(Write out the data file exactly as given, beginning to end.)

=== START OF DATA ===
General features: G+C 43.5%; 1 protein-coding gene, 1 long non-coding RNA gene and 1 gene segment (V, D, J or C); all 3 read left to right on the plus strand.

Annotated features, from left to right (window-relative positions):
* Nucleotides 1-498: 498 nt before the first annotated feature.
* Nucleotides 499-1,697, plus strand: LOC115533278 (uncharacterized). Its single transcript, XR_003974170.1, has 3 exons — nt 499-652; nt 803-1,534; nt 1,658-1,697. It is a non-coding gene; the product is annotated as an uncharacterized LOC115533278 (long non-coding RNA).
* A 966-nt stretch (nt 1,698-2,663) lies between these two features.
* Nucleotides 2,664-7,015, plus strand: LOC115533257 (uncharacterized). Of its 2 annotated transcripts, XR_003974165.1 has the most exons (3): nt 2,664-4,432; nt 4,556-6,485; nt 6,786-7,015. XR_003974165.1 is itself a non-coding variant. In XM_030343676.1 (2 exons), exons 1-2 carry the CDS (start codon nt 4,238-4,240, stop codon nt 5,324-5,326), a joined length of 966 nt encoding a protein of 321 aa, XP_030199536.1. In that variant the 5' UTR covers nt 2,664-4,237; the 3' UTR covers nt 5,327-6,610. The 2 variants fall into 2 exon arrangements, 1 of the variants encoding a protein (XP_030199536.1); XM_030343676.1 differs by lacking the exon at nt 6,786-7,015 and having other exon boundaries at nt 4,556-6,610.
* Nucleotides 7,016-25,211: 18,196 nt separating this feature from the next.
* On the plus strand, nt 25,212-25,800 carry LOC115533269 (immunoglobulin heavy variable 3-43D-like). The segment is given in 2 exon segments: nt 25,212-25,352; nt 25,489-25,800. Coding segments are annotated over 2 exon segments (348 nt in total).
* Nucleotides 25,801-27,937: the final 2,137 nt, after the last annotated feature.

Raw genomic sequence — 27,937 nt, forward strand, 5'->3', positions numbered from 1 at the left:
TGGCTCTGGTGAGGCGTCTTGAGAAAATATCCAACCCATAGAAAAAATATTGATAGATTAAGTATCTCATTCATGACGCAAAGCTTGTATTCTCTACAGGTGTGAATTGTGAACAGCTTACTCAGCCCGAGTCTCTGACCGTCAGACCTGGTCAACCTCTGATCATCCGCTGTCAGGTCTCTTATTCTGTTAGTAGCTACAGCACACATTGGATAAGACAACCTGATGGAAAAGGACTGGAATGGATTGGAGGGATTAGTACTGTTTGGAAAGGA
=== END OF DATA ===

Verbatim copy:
General features: G+C 43.5%; 1 protein-coding gene, 1 long non-coding RNA gene and 1 gene segment (V, D, J or C); all 3 read left to right on the plus strand.

Annotated features, from left to right (window-relative positions):
* Nucleotides 1-498: 498 nt before the first annotated feature.
* Nucleotides 499-1,697, plus strand: LOC115533278 (uncharacterized). Its single transcript, XR_003974170.1, has 3 exons — nt 499-652; nt 803-1,534; nt 1,658-1,697. It is a non-coding gene; the product is annotated as an uncharacterized LOC115533278 (long non-coding RNA).
* A 966-nt stretch (nt 1,698-2,663) lies between these two features.
* Nucleotides 2,664-7,015, plus strand: LOC115533257 (uncharacterized). Of its 2 annotated transcripts, XR_003974165.1 has the most exons (3): nt 2,664-4,432; nt 4,556-6,485; nt 6,786-7,015. XR_003974165.1 is itself a non-coding variant. In XM_030343676.1 (2 exons), exons 1-2 carry the CDS (start codon nt 4,238-4,240, stop codon nt 5,324-5,326), a joined length of 966 nt encoding a protein of 321 aa, XP_030199536.1. In that variant the 5' UTR covers nt 2,664-4,237; the 3' UTR covers nt 5,327-6,610. The 2 variants fall into 2 exon arrangements, 1 of the variants encoding a protein (XP_030199536.1); XM_030343676.1 differs by lacking the exon at nt 6,786-7,015 and having other exon boundaries at nt 4,556-6,610.
* Nucleotides 7,016-25,211: 18,196 nt separating this feature from the next.
* On the plus strand, nt 25,212-25,800 carry LOC115533269 (immunoglobulin heavy variable 3-43D-like). The segment is given in 2 exon segments: nt 25,212-25,352; nt 25,489-25,800. Coding segments are annotated over 2 exon segments (348 nt in total).
* Nucleotides 25,801-27,937: the final 2,137 nt, after the last annotated feature.

Raw genomic sequence — 27,937 nt, forward strand, 5'->3', positions numbered from 1 at the left:
TGGCTCTGGTGAGGCGTCTTGAGAAAATATCCAACCCATAGAAAAAATATTGATAGATTAAGTATCTCATTCATGACGCAAAGCTTGTATTCTCTACAGGTGTGAATTGTGAACAGCTTACTCAGCCCGAGTCTCTGACCGTCAGACCTGGTCAACCTCTGATCATCCGCTGTCAGGTCTCTTATTCTGTTAGTAGCTACAGCACACATTGGATAAGACAACCTGATGGAAAAGGACTGGAATGGATTGGAGGGATTAGTACTGTTTGGAAAGGA